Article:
In the beginning at Tokyo there was a good deal of clatter about the New Emerging Forces—Indonesia and North Korea, for example—who emerged from the Olympic Village in a snit and went home. But when the Games hit full stride last week a different kind of new emerging force emerged—America's sensational distance runners. From an Olympic obscurity that with two exceptions (Horace Ashenfelter's steeplechase gold medal in 1952 and Johnny Hayes's marathon victory in 1908) had extended in length to everything beyond 1,500 meters and in time through every Olympic renewal since the first in Athens in 1896, the U.S. moved suddenly to center stage.
This is an article from the Oct. 26, 1964 issue
Last Sunday in a drizzling rain a tall, bony Ohioan named Bob Schul won the 5,000-meter run, a race the U.S. had never won before (though an American was a very close second 32 years ago). Schul, a 27-year-old asthmatic who bundles off to California in midsummer to escape the pollen fallout in his native state, was the favorite in the race, as unlikely as that might seem when counted against America's record in the 5,000 in the past. But Schul is a resolute, self-assured man, one who trained under the equally imperative Hungarian master, Mihaly Igloi, without allowing Igloi to dominate him. When Schul said before the race, "I am the man to beat," he said it only as a man who knows precisely where he stands—and more important, where he is going.
Schul could be the man to beat at almost any distance, he is that strong and that fast. There was a time when he appeared to be going nowhere, and he interrupted his education at Miami of Ohio to spend four years in the Air Force. But during the indoor track season last winter, under Igloi's direction, he began leading where before he had followed, and in June, when he beat the New Zealander Bill Baillie in 13:38 in a 5,000-meter run at the Compton Relays in California, he shattered Baillie with a last-quarter kick that could be felt all the way to Tokyo.
It was the fastest 5,000 of the year, and Schul immediately became an international figure, at least in track circles. Twice he ran sub-four-minute miles, and later he ran 8:26.4 to break Michel Jazy's world record in the two-mile run. His strength was evident, and it was conceded that he could outkick anybody at the end of 5,000 meters except, perhaps, the Frenchman Jazy—provided Jazy had a slow enough pace to come off of.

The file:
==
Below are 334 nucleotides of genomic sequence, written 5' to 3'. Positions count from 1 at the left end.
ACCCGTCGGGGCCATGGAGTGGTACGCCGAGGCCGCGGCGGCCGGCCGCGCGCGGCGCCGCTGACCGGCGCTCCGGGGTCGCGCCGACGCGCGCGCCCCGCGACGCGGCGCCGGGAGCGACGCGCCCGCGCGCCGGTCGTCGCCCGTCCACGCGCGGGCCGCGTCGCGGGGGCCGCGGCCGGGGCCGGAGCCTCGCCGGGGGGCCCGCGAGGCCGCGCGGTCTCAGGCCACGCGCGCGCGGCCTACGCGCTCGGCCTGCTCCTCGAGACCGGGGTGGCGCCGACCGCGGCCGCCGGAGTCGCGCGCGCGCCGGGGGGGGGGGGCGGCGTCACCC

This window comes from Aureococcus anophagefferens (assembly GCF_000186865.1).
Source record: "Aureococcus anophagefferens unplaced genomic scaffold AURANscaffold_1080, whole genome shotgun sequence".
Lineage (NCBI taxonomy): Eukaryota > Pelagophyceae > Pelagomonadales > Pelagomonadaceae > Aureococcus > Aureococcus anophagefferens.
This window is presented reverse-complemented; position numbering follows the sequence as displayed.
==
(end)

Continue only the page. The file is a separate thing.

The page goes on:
Jazy reached the finals in Tokyo, and so did Ron Clarke, the Australian with the driving pace and no kick. The race began shortly after 4 in the afternoon. There were great puddles on the track, and soon anybody behind the leaders was splattered with mud to his hairline. Schul was one of these, lagging back as is his custom, biding his time as Clarke set a hurry-up-and-slow-down pace, sprinting and coasting and then sprinting again on the chance he would tire the others. As it turned out, he tired himself the most.
Jazy stayed close to Clarke, running off his shoulder most of the time. The German, Harald Norpoth, was close, too, cursing the rain ("I began losing faith as soon as I heard the rain falling in the night, because I do not run well in the rain"). America's Bill Dellinger, the veteran who made an impressive comeback this year, ran last or next to last most of the way, which wasn't too bad since most of the field was packed in a tight little cluster. The pace discouraged nobody through the first 4,000 meters.
Schul ran comfortably along in the middle of the pack. When Clarke sprinted, and Jazy and Norpoth went with him, Schul let them go. Then, when Clarke slowed the pace, the gap that had opened slowly closed until Schul was right up there with the pacesetters again. This pattern continued until, with a lap and a half to go, Dellinger suddenly swept past everybody and took the lead. Jazy went after him, and Norpoth, Clarke and Schul followed. Jazy later said he began his kick too soon, but he began it nevertheless. "I thought," he said, "that here was my chance." He moved out past Dellinger. Clarke, with no sprint to offer, disappeared from contention, and Dellinger fell behind. Jazy opened up a huge lead on Norpoth and Schul down the back-stretch of the last lap. Into the long last turn he was a good 10 yards ahead, but now there began an ominous, rolling, throaty noise from the crowd as Schul launched his invincible kick. Jazy looked around as he went into the home stretch—"I remember him looking," said Schul, "and I thought he must be mighty worried"—and his shoulders tightened. Schul caught Jazy halfway down the stretch, roared past him and breezed home the winner by six yards, a big grin splitting his face as he split the tape. He had run the last 300 yards in 38.4 seconds, the final quarter in 54.4. The race was slow, 13:48.8, but on this rainy track Schul's time was not as important as his tactics. His sprint broke Jazy, who faded to fourth place. Norpoth finished second and Dellinger, putting on his own sprint down the stretch, just caught Jazy at the wire to finish third and win a bronze medal to add to Schul's gold.
Schul said afterward that he would like to go for the 5,000-meter world record and "maybe break the steeplechase record, too," but for the time being, "I must start treating my wife like a human being again. All this has been very rough on her."